Yale University Library (New Haven, CT)

Shared Letter in Response to the Election

As I look around our art community—one that celebrates diversity and liberal values—I see us broken. We are in stages of grieving. Some of us are in denial. Others are angry, depressed. I have felt a tired weight on my body—the reality of our divided country given physical effect. An election acts as a marker, a line in the sand. The metaphorical gravity of the results shines a potent light on the realities that have been present since the birth of our country…now they are simply pointed at, and in many ways legitimized. We have been sheltered in our liberalism.

Grief is essential. We must move through it in our own ways, and support each other in our desperate stages of mourning. But I believe it is essential to move past denial and anger and into acceptance and action. By celebrating art (in the broadest sense of the word), we strive towards a multiplicitous viewpoint—one where there is no right or wrong, no right or left, but instead only open space. It is now more important than ever to dig our heels in, and commit wholly to our hard fast beliefs and vocations through a lens of unity and acceptance. This alone can be a form of protest.

In response to last week’s election results, I have asked a number of our Carla writers to join me in this shared Letter from the Editor. Because Carla is not about me, and my singular viewpoints. It is all of us. It is also you. We create this voice together, and as Editor-in-Chief, I will strive to continue to capture the shared voice of our community. In unity, we find strength.

–Lindsay Preston Zappas
Carla Founder and Editor-in-Chief

Think of the histories “Make America Great Again” erases—slavery, Trail of Tears, Seneca Falls, much more—and the votes that saying “I won easily” ignores. Simple, power-driven narratives have always been a threat, to freedom, awareness. They should be excavated, pulled apart. I want, now as much or more than ever, complicated, messy, sensuous, probing criticism that revels in uncertainties. Which great? Whose great? Nothing worth having comes “easily.”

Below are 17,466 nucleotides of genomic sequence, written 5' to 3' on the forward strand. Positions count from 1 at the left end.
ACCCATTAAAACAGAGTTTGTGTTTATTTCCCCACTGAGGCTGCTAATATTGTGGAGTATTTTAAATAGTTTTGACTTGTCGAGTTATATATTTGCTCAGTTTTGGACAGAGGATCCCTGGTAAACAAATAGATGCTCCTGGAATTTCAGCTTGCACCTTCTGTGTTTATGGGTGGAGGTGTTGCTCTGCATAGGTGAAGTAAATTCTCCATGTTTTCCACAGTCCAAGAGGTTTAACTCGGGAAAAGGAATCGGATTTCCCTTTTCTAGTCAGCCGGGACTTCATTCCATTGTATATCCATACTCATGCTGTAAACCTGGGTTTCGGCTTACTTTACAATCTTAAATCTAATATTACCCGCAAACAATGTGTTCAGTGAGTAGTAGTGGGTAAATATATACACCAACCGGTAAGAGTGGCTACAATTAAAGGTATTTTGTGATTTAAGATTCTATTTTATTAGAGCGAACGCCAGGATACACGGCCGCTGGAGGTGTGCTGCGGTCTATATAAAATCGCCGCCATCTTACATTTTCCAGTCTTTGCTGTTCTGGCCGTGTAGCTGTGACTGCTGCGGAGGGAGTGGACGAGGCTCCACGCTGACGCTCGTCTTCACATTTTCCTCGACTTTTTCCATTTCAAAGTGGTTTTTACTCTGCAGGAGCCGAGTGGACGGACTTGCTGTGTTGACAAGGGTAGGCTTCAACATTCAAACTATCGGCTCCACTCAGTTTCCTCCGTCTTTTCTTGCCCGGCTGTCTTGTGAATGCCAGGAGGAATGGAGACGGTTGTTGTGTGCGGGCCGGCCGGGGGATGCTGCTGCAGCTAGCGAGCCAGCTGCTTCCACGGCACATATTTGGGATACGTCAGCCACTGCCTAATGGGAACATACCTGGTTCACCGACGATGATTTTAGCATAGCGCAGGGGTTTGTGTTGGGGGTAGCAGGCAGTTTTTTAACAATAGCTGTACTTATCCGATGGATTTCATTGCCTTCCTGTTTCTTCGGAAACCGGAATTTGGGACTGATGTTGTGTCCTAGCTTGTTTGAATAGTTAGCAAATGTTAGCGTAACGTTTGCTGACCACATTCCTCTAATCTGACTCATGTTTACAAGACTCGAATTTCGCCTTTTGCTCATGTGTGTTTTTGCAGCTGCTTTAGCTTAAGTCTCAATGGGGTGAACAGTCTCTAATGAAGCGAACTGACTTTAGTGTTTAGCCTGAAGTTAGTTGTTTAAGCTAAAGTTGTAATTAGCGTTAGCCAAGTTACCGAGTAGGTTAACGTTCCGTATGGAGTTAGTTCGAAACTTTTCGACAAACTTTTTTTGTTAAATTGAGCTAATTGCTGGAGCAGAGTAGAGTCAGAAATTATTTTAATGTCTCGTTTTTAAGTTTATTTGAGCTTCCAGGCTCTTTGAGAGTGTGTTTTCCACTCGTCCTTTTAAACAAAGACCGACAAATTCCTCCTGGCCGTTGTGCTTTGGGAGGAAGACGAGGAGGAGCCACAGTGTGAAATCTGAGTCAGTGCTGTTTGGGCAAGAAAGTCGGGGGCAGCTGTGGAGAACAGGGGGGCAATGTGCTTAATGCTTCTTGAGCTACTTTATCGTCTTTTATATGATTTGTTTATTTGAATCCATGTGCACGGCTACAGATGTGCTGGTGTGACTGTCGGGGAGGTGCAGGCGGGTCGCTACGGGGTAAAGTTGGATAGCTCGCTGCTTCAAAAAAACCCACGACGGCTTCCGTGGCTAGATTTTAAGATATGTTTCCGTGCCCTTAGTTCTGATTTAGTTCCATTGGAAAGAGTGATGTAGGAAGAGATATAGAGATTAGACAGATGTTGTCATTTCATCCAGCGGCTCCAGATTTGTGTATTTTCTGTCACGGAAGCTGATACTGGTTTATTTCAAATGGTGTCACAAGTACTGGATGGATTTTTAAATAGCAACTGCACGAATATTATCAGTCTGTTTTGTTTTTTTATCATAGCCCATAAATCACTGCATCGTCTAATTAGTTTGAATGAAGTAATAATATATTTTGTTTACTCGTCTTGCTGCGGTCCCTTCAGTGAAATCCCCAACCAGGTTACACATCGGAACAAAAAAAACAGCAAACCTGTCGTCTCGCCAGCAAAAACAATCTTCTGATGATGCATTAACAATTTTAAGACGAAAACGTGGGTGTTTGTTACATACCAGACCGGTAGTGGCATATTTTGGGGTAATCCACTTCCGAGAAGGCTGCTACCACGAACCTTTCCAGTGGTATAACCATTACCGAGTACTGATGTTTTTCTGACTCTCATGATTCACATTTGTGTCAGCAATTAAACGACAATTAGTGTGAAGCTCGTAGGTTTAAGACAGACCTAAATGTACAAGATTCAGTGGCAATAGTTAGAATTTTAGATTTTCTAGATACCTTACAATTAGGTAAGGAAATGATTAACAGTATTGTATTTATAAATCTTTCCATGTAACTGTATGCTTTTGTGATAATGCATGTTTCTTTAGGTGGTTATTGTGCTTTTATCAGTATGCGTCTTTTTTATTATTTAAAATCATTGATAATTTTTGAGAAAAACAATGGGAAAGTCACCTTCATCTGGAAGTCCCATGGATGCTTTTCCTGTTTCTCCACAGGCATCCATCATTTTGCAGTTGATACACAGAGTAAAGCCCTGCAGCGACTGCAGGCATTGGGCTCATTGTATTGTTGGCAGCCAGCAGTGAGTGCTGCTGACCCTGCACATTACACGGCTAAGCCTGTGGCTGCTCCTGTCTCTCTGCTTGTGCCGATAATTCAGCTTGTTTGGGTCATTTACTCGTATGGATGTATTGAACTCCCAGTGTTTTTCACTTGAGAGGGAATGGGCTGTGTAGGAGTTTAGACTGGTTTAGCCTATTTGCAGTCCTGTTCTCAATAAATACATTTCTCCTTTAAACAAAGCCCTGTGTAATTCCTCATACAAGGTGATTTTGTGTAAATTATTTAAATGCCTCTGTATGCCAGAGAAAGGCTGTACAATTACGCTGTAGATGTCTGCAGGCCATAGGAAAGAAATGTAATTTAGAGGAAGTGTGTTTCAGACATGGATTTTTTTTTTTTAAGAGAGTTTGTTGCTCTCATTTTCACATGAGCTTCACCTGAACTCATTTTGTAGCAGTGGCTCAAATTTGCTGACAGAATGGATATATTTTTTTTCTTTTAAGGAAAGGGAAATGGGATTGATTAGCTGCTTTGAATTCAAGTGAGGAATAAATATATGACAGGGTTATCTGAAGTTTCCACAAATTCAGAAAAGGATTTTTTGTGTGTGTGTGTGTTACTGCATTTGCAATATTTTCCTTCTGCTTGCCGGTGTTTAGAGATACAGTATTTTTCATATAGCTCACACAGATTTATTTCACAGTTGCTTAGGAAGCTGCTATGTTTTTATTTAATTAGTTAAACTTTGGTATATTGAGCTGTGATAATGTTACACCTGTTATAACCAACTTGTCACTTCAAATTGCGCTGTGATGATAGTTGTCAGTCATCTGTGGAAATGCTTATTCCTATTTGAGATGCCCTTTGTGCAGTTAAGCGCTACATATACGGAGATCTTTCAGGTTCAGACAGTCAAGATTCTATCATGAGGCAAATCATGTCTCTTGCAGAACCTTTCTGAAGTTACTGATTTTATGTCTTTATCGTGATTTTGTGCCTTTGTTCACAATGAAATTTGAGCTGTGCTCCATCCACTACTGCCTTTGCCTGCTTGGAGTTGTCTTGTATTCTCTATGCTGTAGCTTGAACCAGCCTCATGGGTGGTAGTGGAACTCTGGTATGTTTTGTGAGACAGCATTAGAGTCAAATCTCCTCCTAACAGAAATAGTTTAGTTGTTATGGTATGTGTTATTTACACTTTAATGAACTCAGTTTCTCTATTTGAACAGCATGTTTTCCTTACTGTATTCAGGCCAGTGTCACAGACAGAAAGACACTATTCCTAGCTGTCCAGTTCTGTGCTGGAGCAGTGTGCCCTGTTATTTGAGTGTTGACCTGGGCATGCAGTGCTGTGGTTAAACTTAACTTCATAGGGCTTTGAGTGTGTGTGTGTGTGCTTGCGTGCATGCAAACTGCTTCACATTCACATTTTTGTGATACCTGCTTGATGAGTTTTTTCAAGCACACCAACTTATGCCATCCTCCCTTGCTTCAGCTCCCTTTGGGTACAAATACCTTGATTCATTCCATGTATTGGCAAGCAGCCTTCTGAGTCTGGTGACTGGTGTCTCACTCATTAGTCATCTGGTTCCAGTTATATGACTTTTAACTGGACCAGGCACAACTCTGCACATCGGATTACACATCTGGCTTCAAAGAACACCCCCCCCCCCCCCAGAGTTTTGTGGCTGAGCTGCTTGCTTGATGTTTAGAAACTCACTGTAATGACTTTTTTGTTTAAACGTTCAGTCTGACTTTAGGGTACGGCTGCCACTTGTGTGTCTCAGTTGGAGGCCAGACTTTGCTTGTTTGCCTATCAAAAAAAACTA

–Catherine Wagley

Much stews in our minds in the aftermath of this election—so many symptoms pointing to such deep sickness. Perhaps as in no other election in recent memory has this one been so in opposition to the future. The return of America’s “greatness” as a crucial tenant underscores this—nostalgia as policy, bleached, airbrushed (white, wrinkly) narratives of success as the only aspirational game in town.
And yet, lack of imagination may be the most dangerous culprit, and one which connects directly to an increasingly rarefied art world, market-driven and largely unaccountable to the public (if much of the output can be said to have any interest in the public at all). It seems obscene in this time of electorally-rewarded xenophobia and bigotry to draw the parallel between visual art and the lack of imagination that has left us at the beginning of a wholly avoidable mess; I would conjecture that it is one cause among many. Art challenges, enlivens, strengthens and opens us—but only if we see it.

–Aaron Horst

America, what are you? For the past six years I’ve told my friends and family back home that the America that they sneer at, and condescend, is not the America I know and live in. That there are many Americas, more even than there are States. I said—ironically, it turned out—that America is more like Europe in its conglomeration of difference. Now I do not know what to tell them.

–Jonathan Griffin

Making, writing about, and thinking about art can feel impossible in the face of world tragedies such as the 2016 presidential election. It’s up to each of us individually to continue to do this work and to support others for whom doing so might be even more difficult – even dangerous or life-threatening – in an effort to move forward meaningfully and empathetically.

–Claire de Dobay Rifelj